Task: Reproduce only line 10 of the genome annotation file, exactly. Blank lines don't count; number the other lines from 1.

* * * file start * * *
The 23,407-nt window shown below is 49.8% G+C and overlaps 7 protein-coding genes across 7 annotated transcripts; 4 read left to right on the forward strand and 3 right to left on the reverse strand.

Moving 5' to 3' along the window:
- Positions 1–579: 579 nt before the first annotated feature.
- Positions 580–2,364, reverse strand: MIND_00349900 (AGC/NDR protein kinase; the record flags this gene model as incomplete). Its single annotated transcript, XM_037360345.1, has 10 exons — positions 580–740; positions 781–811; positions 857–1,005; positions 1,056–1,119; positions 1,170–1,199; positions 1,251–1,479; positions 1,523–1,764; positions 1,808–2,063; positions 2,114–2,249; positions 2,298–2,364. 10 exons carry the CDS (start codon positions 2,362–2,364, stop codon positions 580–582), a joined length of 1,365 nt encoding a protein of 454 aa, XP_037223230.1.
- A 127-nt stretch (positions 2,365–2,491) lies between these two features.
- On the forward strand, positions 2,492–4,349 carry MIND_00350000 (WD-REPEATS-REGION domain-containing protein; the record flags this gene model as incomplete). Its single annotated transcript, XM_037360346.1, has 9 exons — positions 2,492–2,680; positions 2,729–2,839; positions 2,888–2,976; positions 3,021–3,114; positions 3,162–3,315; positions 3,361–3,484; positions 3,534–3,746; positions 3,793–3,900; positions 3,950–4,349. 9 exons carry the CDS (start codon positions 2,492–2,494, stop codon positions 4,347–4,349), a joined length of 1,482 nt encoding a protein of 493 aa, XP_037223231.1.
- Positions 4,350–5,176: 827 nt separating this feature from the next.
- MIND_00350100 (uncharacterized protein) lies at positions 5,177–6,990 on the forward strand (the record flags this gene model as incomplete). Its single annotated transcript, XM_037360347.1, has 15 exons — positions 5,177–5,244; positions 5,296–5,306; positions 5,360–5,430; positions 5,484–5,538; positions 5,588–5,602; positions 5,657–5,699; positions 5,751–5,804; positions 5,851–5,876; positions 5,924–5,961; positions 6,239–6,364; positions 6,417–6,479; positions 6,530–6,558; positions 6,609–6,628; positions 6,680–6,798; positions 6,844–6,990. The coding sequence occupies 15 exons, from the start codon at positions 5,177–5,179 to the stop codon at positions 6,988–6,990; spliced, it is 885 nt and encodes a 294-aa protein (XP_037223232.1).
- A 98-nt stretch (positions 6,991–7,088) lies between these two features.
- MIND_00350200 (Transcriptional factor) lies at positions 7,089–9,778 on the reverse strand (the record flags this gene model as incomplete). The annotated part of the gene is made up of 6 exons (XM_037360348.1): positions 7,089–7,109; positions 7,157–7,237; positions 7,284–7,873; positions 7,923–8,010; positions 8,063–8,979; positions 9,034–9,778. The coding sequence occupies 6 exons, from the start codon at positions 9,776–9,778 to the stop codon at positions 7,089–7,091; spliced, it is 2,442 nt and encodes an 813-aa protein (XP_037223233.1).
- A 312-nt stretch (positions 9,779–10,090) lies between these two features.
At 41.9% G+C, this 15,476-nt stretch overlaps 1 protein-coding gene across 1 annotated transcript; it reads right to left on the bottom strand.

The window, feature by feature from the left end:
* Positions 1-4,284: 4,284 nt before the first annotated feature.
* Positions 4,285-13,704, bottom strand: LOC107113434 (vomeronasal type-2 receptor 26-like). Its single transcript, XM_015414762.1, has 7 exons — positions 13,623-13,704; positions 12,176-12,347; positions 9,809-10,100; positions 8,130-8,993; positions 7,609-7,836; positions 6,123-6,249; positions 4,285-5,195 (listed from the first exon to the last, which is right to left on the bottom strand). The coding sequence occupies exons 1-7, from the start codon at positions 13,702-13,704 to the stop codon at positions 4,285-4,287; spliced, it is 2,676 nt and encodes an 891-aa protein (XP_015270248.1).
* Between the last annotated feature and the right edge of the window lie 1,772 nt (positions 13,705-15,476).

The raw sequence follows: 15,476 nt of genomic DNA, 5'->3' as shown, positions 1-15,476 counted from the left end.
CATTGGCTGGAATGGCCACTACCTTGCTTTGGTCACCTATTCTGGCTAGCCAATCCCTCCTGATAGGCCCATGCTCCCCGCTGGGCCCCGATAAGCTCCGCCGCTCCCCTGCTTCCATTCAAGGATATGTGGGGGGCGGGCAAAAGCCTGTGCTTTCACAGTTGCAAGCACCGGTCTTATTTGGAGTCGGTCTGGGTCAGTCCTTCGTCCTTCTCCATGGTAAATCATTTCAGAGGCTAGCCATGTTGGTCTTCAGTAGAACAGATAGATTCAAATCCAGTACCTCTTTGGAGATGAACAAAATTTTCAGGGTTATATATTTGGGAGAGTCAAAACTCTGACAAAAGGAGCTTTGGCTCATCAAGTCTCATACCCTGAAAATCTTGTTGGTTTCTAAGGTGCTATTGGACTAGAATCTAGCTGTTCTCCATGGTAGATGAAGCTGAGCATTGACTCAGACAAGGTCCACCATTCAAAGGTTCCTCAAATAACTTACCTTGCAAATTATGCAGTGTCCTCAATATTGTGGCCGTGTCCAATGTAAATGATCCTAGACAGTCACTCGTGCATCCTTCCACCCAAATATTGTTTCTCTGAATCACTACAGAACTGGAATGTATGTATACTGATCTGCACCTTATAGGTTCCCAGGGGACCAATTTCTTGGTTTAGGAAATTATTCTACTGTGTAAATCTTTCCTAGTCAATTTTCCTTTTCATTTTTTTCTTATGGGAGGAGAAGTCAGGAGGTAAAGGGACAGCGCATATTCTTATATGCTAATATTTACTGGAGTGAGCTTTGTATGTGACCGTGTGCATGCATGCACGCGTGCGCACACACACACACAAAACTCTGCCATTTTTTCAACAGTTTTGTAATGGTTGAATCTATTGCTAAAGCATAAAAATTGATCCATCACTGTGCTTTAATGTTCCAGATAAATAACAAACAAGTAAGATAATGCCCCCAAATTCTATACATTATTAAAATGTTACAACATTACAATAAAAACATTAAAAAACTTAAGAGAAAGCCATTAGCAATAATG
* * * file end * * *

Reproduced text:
- MIND_00350200 (Transcriptional factor) lies at positions 7,089–9,778 on the reverse strand (the record flags this gene model as incomplete). The annotated part of the gene is made up of 6 exons (XM_037360348.1): positions 7,089–7,109; positions 7,157–7,237; positions 7,284–7,873; positions 7,923–8,010; positions 8,063–8,979; positions 9,034–9,778. The coding sequence occupies 6 exons, from the start codon at positions 9,776–9,778 to the stop codon at positions 7,089–7,091; spliced, it is 2,442 nt and encodes an 813-aa protein (XP_037223233.1).